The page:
Feature selection is an important task for any machine learning application. This is especially crucial when the data in question has many features. The optimal number of features also leads to improved model accuracy. Obtaining the most important features and the number of optimal features can be obtained via feature importance or feature ranking. In this piece, we’ll explore feature ranking.
Recursive Feature Elimination
The first item needed for recursive feature elimination is an estimator; for example, a linear model or a decision tree model.
These models have coefficients for linear models and feature importances in decision tree models. In selecting the optimal number of features, the estimator is trained and the features are selected via the coefficients, or via the feature importances. The least important features are removed. This process is repeated recursively until the optimal number of features is obtained.
Application in Sklearn
Scikit-learn makes it possible to implement recursive feature elimination via the
sklearn.feature_selection.RFE class. The class takes the following parameters:
estimator— a machine learning estimator that can provide features importances via the
n_features_to_select— the number of features to select. Selects
halfif it’s not specified.
step— an integer that indicates the number of features to be removed at each iteration, or a number between 0 and 1 to indicate the percentage of features to remove at each iteration.
Once fitted, the following attributes can be obtained:
ranking_— the ranking of the features.
n_features_— the number of features that have been selected.
support_— an array that indicates whether or not a feature was selected.
As noted earlier, we’ll need to work with an estimator that offers a
feature_importance_s attribute or a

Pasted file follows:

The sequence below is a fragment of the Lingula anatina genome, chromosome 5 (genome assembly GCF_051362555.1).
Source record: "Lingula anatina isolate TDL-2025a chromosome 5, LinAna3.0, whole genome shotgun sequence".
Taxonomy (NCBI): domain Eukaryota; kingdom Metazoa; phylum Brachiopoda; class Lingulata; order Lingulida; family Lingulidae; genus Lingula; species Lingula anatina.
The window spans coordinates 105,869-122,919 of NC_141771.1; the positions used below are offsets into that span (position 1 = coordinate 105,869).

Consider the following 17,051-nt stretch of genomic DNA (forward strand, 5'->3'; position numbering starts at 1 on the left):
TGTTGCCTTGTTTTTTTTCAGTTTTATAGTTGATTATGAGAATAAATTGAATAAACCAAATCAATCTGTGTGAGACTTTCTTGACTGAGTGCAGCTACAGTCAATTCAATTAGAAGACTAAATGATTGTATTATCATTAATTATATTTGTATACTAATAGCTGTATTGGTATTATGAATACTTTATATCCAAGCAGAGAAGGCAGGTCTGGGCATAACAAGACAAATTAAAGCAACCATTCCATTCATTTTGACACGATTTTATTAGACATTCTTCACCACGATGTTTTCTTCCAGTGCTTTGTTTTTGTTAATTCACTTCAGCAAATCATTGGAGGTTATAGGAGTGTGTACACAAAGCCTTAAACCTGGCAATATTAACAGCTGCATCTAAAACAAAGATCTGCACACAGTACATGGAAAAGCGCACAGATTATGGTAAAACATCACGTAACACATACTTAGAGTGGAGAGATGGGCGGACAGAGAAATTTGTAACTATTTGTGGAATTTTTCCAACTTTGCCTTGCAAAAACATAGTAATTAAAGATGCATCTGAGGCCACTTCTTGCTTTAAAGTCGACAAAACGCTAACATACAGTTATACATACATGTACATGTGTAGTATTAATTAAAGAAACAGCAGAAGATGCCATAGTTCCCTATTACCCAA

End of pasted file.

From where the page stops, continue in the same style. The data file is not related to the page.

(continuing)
coeff_ attribute. Let’s work through a quick example. The dataset has 13 features—we’ll work on getting the optimal number of features.
import pandas as pddf = pd.read_csv(‘heart.csv’)df.head()
Let’s obtain the
X = df.drop([‘target’],axis=1) y = df[‘target’]
We’ll split it into a testing and training set to prepare for modeling:
from sklearn.model_selection import train_test_split X_train, X_test, y_train, y_test = train_test_split(X, y,random_state=0)
Let’s get a couple of imports out of the way:
Pipeline— since we’ll perform some cross-validation. It’s best practice in order to avoid data leakage.
RepeatedStratifiedKFold— for repeated stratified cross-validation.
cross_val_score— for evaluating the score on cross-validation.
GradientBoostingClassifier— the estimator we’ll use.
numpy— so that we can compute the mean of the scores.
from sklearn.pipeline import Pipeline from sklearn.model_selection import RepeatedStratifiedKFold from sklearn.model_selection import cross_val_score from sklearn.feature_selection import RFE import numpy as np from sklearn.ensemble import GradientBoostingClassifier
The first step is to create an instance of the
RFE class while specifying the estimator and the number of features you’d like to select. In this case, we’re selecting 6:
rfe = RFE(estimator=GradientBoostingClassifier(), n_features_to_select=6)
Next, we create an instance of the model we’d like to use:
model = GradientBoostingClassifier()
We’ll use a
Pipeline to transform the data. In the
Pipeline we specify
rfe for the feature selection step and the model that’ll be used in the next step.
We then specify a
RepeatedStratifiedKFold with 10 splits and 5 repeats. The stratified K fold ensures that the number of samples from each class is well balanced in each fold.